George Galloway breached the broadcasting rules on impartiality during his shows on Press TV, the news channel funded by the Iranian government, Ofcom said today.
The Respect MP accused the Israeli government of using "a Nazi tactic", conducting a "brutal apartheid-style occupation" and committing "war crimes" in various editions of his discussion programmes broadcast during the Gaza conflict in January.
Ofcom said the Real Deal and Comment shows, hosted by Mr Galloway, had not ensured that appropriate weight was given to a range of views.
While it was not against the broadcasting code for Mr Galloway to express his opinions, Ofcom said, alternative viewpoints had to be aired on controversial issues.
Ofcom received complaints about two editions of Mr Galloway's weekly phone-in programme Comment and one of his current affairs show The Real Deal.
In its ruling today, Ofcom said: "Taking the programmes as a whole, Ofcom noted that there were some but extremely limited contributions that could be labelled as being broadly supportive of the actions of the Israeli state in Gaza during January 2009.
"It should be noted that where a matter of major political controversy is being discussed - as here - the broadcaster must ensure that 'an appropriately wide range of significant views must be included and given due weight in each programme or in clearly linked and timely programmes'.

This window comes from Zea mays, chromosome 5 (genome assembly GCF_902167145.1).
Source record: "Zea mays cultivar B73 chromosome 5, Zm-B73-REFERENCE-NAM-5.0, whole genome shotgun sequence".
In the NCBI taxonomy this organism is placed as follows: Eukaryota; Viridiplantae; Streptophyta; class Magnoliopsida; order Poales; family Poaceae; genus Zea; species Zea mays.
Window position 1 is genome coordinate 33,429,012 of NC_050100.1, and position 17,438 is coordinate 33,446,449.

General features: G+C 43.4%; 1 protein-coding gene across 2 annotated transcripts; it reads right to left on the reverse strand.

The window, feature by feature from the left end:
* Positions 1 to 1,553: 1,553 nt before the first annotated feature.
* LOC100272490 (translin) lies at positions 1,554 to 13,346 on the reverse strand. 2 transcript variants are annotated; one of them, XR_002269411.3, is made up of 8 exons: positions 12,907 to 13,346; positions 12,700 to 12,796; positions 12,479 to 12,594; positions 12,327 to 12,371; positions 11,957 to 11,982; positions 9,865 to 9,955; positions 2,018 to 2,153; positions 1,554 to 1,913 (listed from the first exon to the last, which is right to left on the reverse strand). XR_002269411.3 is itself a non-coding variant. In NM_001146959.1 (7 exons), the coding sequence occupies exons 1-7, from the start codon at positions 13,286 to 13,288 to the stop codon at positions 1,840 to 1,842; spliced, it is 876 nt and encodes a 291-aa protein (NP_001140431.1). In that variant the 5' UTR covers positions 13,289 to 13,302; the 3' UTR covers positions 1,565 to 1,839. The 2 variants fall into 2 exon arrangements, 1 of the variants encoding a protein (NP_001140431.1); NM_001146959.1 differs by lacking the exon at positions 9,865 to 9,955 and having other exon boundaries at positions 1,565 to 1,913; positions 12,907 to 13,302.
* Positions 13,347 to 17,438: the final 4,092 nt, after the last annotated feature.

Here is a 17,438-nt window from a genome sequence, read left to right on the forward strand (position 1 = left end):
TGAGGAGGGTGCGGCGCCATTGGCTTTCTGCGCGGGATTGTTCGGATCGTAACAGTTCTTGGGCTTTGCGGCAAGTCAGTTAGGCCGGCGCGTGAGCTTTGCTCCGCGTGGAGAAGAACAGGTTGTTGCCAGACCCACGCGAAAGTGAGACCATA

"This is especially important where a presenter is known to have strongly held views on the subject being discussed in the programme and clearly makes his position clear throughout the programme."
Ofcom said the "overwhelming majority" of the programmes' content was pro-Palestinian and highly critical of Israeli policy, and Mr Galloway spoke "from an entirely pro-Palestinian point of view".
Not one telephone call and only limited texts and emails were taken from people with pro-Israel views, the watchdog said.
In the January 8 edition of Comment, Mr Galloway said of Israeli policy: "Collectively punishing people is a Nazi tactic"; he said the Palestinians were under the "iron heel of a brutal apartheid-style occupation" and asked "Which other country could murder United Nations employees?"
On the show a week later, Mr Galloway described the Israeli military incursion into the Gaza Strip as "...a war crime. It is a scandal of the greatest proportions".
Press TV argued that it had complied with the broadcasting code by giving viewers with alternative viewpoints the chance to respond to Mr Galloway's comments by telephone, email and text message.
On Mr Galloway's assertion that Israel was guilty of war crimes, Press TV told Ofcom that it "allowed people to contribute to the show who believe that Israel has not committed a war crime.
"However, the number of people who believe the latter is only a small percentage, and therefore the contributions to the show reflect that."
Ofcom rejected the broadcaster's contention that the presence of the journalist Jeff Steinberg on The Real Deal had provided an Israeli perspective on the debate, saying he appeared as a commentator rather than someone putting the Israeli position.Reuse content